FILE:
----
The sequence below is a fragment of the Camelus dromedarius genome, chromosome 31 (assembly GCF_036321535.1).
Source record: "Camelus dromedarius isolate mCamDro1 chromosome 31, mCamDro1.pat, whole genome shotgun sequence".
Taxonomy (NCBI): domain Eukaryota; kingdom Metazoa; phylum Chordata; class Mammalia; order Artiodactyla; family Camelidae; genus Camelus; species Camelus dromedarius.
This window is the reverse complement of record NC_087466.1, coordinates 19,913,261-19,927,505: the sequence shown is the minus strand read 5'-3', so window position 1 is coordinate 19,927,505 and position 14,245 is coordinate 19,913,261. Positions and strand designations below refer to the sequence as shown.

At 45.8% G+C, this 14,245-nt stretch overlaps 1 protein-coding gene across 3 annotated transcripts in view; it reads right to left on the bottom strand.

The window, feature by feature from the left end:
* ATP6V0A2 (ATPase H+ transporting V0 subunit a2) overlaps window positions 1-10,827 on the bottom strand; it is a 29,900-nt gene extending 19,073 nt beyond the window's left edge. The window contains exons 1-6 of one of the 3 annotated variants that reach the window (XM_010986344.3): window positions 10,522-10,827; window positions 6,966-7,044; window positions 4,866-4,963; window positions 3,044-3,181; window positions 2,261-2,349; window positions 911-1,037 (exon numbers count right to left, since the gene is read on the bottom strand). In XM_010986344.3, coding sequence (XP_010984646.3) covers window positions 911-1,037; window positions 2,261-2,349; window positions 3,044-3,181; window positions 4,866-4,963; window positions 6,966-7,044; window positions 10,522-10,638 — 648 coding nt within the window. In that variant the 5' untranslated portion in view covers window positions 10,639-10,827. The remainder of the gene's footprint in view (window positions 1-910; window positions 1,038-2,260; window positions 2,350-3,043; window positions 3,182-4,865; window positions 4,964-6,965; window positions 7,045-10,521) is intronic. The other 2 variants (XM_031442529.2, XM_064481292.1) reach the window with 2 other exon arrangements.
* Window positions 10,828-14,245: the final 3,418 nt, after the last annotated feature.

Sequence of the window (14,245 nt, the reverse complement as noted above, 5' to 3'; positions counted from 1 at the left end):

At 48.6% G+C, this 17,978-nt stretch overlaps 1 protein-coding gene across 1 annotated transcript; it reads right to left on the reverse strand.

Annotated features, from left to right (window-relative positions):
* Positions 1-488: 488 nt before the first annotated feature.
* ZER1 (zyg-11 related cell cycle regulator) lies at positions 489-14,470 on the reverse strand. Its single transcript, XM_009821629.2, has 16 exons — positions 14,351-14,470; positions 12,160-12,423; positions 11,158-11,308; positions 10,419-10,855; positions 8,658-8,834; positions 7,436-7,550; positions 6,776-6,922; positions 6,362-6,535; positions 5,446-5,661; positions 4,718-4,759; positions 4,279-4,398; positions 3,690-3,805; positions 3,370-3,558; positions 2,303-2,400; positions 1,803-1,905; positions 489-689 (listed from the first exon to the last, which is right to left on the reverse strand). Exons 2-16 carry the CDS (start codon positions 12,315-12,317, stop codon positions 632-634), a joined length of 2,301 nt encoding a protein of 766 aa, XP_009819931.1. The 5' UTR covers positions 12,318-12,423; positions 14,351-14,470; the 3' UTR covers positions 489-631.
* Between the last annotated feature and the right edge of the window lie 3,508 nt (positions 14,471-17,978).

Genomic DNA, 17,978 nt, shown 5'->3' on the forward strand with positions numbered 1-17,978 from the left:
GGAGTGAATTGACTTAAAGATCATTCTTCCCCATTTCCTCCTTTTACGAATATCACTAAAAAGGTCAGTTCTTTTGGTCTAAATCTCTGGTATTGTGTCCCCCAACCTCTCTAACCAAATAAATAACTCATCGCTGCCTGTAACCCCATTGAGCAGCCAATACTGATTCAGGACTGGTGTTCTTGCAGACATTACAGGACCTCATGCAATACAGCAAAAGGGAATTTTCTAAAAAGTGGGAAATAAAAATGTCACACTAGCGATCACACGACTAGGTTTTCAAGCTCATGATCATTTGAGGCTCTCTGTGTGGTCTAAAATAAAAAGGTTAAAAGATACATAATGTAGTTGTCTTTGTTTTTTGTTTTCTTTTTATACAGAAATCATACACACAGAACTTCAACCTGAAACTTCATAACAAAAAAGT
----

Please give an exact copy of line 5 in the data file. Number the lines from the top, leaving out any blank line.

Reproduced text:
At 45.8% G+C, this 14,245-nt stretch overlaps 1 protein-coding gene across 3 annotated transcripts in view; it reads right to left on the bottom strand.